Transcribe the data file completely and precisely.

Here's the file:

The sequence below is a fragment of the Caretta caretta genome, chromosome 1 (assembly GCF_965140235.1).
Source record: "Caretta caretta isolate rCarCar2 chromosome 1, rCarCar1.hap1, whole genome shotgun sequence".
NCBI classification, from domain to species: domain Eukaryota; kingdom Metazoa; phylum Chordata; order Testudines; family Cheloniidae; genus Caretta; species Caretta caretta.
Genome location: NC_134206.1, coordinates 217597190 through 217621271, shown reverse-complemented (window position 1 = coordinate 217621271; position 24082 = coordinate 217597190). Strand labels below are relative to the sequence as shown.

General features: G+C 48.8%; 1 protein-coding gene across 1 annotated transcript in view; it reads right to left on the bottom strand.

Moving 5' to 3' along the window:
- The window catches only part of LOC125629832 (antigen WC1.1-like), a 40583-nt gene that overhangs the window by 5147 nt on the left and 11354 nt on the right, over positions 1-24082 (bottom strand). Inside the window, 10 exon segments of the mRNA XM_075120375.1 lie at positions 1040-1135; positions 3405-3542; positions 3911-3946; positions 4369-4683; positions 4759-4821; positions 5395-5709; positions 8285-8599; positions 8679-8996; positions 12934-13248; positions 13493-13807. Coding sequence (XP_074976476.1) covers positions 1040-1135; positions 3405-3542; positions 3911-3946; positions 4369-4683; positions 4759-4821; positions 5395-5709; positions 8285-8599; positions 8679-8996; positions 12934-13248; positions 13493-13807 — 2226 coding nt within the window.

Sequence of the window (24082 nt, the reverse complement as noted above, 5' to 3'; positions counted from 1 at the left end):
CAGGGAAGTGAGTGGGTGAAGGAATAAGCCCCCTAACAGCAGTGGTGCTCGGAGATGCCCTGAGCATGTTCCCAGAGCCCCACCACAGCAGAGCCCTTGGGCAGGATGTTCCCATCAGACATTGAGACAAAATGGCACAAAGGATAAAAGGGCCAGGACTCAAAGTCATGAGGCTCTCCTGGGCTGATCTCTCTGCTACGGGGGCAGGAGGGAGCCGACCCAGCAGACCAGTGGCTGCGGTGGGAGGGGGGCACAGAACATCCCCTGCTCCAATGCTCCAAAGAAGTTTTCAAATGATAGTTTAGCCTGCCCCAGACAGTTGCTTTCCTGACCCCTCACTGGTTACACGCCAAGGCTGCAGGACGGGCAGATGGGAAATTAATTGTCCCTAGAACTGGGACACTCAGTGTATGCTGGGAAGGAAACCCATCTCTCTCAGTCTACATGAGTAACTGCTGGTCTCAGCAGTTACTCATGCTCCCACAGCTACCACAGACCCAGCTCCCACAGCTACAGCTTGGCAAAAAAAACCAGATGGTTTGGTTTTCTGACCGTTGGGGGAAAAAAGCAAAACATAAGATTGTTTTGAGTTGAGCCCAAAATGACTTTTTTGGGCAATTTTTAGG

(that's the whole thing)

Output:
The sequence below is a fragment of the Caretta caretta genome, chromosome 1 (assembly GCF_965140235.1).
Source record: "Caretta caretta isolate rCarCar2 chromosome 1, rCarCar1.hap1, whole genome shotgun sequence".
NCBI classification, from domain to species: domain Eukaryota; kingdom Metazoa; phylum Chordata; order Testudines; family Cheloniidae; genus Caretta; species Caretta caretta.
Genome location: NC_134206.1, coordinates 217597190 through 217621271, shown reverse-complemented (window position 1 = coordinate 217621271; position 24082 = coordinate 217597190). Strand labels below are relative to the sequence as shown.

General features: G+C 48.8%; 1 protein-coding gene across 1 annotated transcript in view; it reads right to left on the bottom strand.

Moving 5' to 3' along the window:
- The window catches only part of LOC125629832 (antigen WC1.1-like), a 40583-nt gene that overhangs the window by 5147 nt on the left and 11354 nt on the right, over positions 1-24082 (bottom strand). Inside the window, 10 exon segments of the mRNA XM_075120375.1 lie at positions 1040-1135; positions 3405-3542; positions 3911-3946; positions 4369-4683; positions 4759-4821; positions 5395-5709; positions 8285-8599; positions 8679-8996; positions 12934-13248; positions 13493-13807. Coding sequence (XP_074976476.1) covers positions 1040-1135; positions 3405-3542; positions 3911-3946; positions 4369-4683; positions 4759-4821; positions 5395-5709; positions 8285-8599; positions 8679-8996; positions 12934-13248; positions 13493-13807 — 2226 coding nt within the window.

Sequence of the window (24082 nt, the reverse complement as noted above, 5' to 3'; positions counted from 1 at the left end):
CAGGGAAGTGAGTGGGTGAAGGAATAAGCCCCCTAACAGCAGTGGTGCTCGGAGATGCCCTGAGCATGTTCCCAGAGCCCCACCACAGCAGAGCCCTTGGGCAGGATGTTCCCATCAGACATTGAGACAAAATGGCACAAAGGATAAAAGGGCCAGGACTCAAAGTCATGAGGCTCTCCTGGGCTGATCTCTCTGCTACGGGGGCAGGAGGGAGCCGACCCAGCAGACCAGTGGCTGCGGTGGGAGGGGGGCACAGAACATCCCCTGCTCCAATGCTCCAAAGAAGTTTTCAAATGATAGTTTAGCCTGCCCCAGACAGTTGCTTTCCTGACCCCTCACTGGTTACACGCCAAGGCTGCAGGACGGGCAGATGGGAAATTAATTGTCCCTAGAACTGGGACACTCAGTGTATGCTGGGAAGGAAACCCATCTCTCTCAGTCTACATGAGTAACTGCTGGTCTCAGCAGTTACTCATGCTCCCACAGCTACCACAGACCCAGCTCCCACAGCTACAGCTTGGCAAAAAAAACCAGATGGTTTGGTTTTCTGACCGTTGGGGGAAAAAAGCAAAACATAAGATTGTTTTGAGTTGAGCCCAAAATGACTTTTTTGGGCAATTTTTAGG